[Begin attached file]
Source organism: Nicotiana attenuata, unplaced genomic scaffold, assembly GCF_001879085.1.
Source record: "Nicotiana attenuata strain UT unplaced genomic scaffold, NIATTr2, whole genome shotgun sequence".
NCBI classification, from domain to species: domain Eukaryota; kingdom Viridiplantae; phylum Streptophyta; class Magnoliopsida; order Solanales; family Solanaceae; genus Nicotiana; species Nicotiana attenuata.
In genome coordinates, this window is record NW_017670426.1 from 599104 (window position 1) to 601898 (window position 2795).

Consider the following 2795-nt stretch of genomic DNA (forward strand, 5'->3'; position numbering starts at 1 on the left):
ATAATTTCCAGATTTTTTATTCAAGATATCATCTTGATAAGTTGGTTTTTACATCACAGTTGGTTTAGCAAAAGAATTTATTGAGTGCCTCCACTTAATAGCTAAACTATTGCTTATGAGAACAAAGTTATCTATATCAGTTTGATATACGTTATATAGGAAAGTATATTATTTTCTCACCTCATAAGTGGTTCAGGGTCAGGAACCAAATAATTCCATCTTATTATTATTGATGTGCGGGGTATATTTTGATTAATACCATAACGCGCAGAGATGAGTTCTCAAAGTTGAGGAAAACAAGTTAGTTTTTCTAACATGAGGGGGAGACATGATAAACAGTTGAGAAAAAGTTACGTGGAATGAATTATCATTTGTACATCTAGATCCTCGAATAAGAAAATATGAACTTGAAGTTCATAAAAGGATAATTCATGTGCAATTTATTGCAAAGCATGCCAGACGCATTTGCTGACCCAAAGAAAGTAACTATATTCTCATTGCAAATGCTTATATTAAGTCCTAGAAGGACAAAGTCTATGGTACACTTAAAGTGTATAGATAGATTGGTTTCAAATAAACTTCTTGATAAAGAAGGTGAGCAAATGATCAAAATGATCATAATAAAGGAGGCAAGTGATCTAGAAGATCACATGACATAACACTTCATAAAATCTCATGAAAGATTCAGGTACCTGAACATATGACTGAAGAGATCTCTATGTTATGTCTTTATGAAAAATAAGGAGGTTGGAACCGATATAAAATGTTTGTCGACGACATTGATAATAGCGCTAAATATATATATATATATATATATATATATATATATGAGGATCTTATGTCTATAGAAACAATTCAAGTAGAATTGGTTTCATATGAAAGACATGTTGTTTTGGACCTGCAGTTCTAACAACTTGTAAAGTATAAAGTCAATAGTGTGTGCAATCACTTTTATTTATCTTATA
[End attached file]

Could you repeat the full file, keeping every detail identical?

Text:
Source organism: Nicotiana attenuata, unplaced genomic scaffold, assembly GCF_001879085.1.
Source record: "Nicotiana attenuata strain UT unplaced genomic scaffold, NIATTr2, whole genome shotgun sequence".
NCBI classification, from domain to species: domain Eukaryota; kingdom Viridiplantae; phylum Streptophyta; class Magnoliopsida; order Solanales; family Solanaceae; genus Nicotiana; species Nicotiana attenuata.
In genome coordinates, this window is record NW_017670426.1 from 599104 (window position 1) to 601898 (window position 2795).

Consider the following 2795-nt stretch of genomic DNA (forward strand, 5'->3'; position numbering starts at 1 on the left):
ATAATTTCCAGATTTTTTATTCAAGATATCATCTTGATAAGTTGGTTTTTACATCACAGTTGGTTTAGCAAAAGAATTTATTGAGTGCCTCCACTTAATAGCTAAACTATTGCTTATGAGAACAAAGTTATCTATATCAGTTTGATATACGTTATATAGGAAAGTATATTATTTTCTCACCTCATAAGTGGTTCAGGGTCAGGAACCAAATAATTCCATCTTATTATTATTGATGTGCGGGGTATATTTTGATTAATACCATAACGCGCAGAGATGAGTTCTCAAAGTTGAGGAAAACAAGTTAGTTTTTCTAACATGAGGGGGAGACATGATAAACAGTTGAGAAAAAGTTACGTGGAATGAATTATCATTTGTACATCTAGATCCTCGAATAAGAAAATATGAACTTGAAGTTCATAAAAGGATAATTCATGTGCAATTTATTGCAAAGCATGCCAGACGCATTTGCTGACCCAAAGAAAGTAACTATATTCTCATTGCAAATGCTTATATTAAGTCCTAGAAGGACAAAGTCTATGGTACACTTAAAGTGTATAGATAGATTGGTTTCAAATAAACTTCTTGATAAAGAAGGTGAGCAAATGATCAAAATGATCATAATAAAGGAGGCAAGTGATCTAGAAGATCACATGACATAACACTTCATAAAATCTCATGAAAGATTCAGGTACCTGAACATATGACTGAAGAGATCTCTATGTTATGTCTTTATGAAAAATAAGGAGGTTGGAACCGATATAAAATGTTTGTCGACGACATTGATAATAGCGCTAAATATATATATATATATATATATATATATATATATGAGGATCTTATGTCTATAGAAACAATTCAAGTAGAATTGGTTTCATATGAAAGACATGTTGTTTTGGACCTGCAGTTCTAACAACTTGTAAAGTATAAAGTCAATAGTGTGTGCAATCACTTTTATTTATCTTATA